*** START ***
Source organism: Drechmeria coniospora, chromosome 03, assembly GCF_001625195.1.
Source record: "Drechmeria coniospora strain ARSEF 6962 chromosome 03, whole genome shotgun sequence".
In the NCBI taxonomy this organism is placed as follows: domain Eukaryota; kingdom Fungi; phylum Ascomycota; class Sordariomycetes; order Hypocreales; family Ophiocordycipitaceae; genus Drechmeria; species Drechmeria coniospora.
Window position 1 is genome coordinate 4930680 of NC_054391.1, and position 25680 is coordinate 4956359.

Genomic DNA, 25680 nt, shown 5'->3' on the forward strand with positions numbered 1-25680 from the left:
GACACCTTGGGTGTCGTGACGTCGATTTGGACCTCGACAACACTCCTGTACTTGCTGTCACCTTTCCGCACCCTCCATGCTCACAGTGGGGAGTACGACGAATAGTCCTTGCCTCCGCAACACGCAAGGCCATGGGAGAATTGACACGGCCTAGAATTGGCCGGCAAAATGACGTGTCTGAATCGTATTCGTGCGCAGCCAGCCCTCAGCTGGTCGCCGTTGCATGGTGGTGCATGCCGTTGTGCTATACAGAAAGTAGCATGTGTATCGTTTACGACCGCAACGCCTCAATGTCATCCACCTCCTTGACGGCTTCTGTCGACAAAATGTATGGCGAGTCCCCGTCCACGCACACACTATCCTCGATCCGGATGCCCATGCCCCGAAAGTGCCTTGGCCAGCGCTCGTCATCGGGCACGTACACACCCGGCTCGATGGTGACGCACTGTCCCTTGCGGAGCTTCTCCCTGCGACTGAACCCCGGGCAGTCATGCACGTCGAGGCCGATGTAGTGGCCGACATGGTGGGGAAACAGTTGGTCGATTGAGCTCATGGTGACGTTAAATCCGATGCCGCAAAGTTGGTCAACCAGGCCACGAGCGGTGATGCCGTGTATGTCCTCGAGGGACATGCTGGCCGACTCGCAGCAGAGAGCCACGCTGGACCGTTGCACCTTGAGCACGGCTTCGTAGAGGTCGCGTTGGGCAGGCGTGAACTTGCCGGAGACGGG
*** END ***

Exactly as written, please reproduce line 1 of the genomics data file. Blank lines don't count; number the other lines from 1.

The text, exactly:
Source organism: Drechmeria coniospora, chromosome 03, assembly GCF_001625195.1.